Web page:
False information is rampant in Japan’s sex industry.
Not all but most of profiles are filled with lies.
Picture modification comes at the top of the list. I guess only less than 10 percent of sex establishments stay away from it.
From an operational standpoint, it’s natural to want to make commodities look as good as possible. Photoshop is used in other industries, too. You don’t have to feel ashamed. Some even advocate that you should do it.
Still, from customers’ point of view, it’s definitely something that shouldn’t be done.
People call Photoshopping “panemaji” in Japan’s sex business. It’s short for “panel magic,” a Japanese-English word.
Customers complain most about panemaji. Without it, I think complaints today would decrease by half.
Measurements also matters. Here again, over 90 percent of figures are rigged. It’s by far tougher to find women with honest measurements than those with false ones.
Very few customers bring a measuring tape. At least, I’ve never heard of any. There’s no telling if they have true or false figures.
Staff make women seem younger, bustier and more slender.
In addition, text introduction are false in most cases. It’s not rare that staff write everything without even talking to the women and with imagination and exaggeration. I myself wrote tons of fake texts.
You will never know that pics, measurements and text information are manipulated until you meet a woman in person. Sex service costs a lot. Once you’ve paid, you won’t get money back.
Sex business doesn’t have good effects on public reputation. Most customers who believed fake info and were betrayed have cried themselves to sleep.
To bring about breakthrough, a company called SOD has launched a project.
SOD is a porn production company. Its works have gained lots of popularity.
The project is called “SOD Mystery Shoppers.”
First, they recruit agents via the Internet. They ask applicants where they live, what they do for a living or their writing ability. If they passed, they can enjoy sexual service one a week. They write a report on their experience honestly and send it to SOD with a receipt. Several days later, they will get the whole money back.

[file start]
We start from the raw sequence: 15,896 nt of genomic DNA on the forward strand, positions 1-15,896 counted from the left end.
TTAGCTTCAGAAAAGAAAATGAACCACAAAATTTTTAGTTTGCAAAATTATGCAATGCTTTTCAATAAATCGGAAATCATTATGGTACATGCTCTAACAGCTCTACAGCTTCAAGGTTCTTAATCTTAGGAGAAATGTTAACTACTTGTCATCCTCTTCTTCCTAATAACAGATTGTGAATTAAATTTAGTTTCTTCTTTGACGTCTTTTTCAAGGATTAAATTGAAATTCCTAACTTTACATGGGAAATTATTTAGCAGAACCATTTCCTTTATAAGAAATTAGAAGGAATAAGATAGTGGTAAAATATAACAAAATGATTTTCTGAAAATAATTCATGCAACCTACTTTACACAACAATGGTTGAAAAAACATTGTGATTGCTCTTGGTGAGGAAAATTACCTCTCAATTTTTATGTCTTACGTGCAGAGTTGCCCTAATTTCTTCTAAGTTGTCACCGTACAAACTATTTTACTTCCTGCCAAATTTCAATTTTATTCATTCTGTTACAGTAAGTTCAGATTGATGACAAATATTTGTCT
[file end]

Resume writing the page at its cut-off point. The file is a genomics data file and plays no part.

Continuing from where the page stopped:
With a receipt and a report, you can enjoy sessions at sex clubs every week for free of charge. Doesn’t that sound fascinating?
Actually, I myself have applied. The website says applicants will be contacted only when they pass. I haven’t got a phone call or an e-mail back. It looks like I didn’t pass. Too bad.
The project has been going on for years. Many reports are being submitted. There’s even a website based on the information.
Ordinary web portals attract viewrs’ attention to sponsors who pay more money. The site doesn’t. It runs rankings on the basis of the opinions from mystery shoppers. At least that’s what they argue.
It’s an unprecedented attempt in Japan’s sex industry.
It not only collects reports, but also holds meetings frequently. There, agents talk about what area or what genre they should focus on, they give pieces of advice, or just hang around to get to know one another better.
It claims it makes sure that jobs and income of each agent are diverse, so that it can get as objective information as possible.
It appears to be something that won’t go away soon. It takes a long-term view, seemingly.
I think it has a certain amount of value, only if its content is really based on agents, not on sponsors.
What do you think?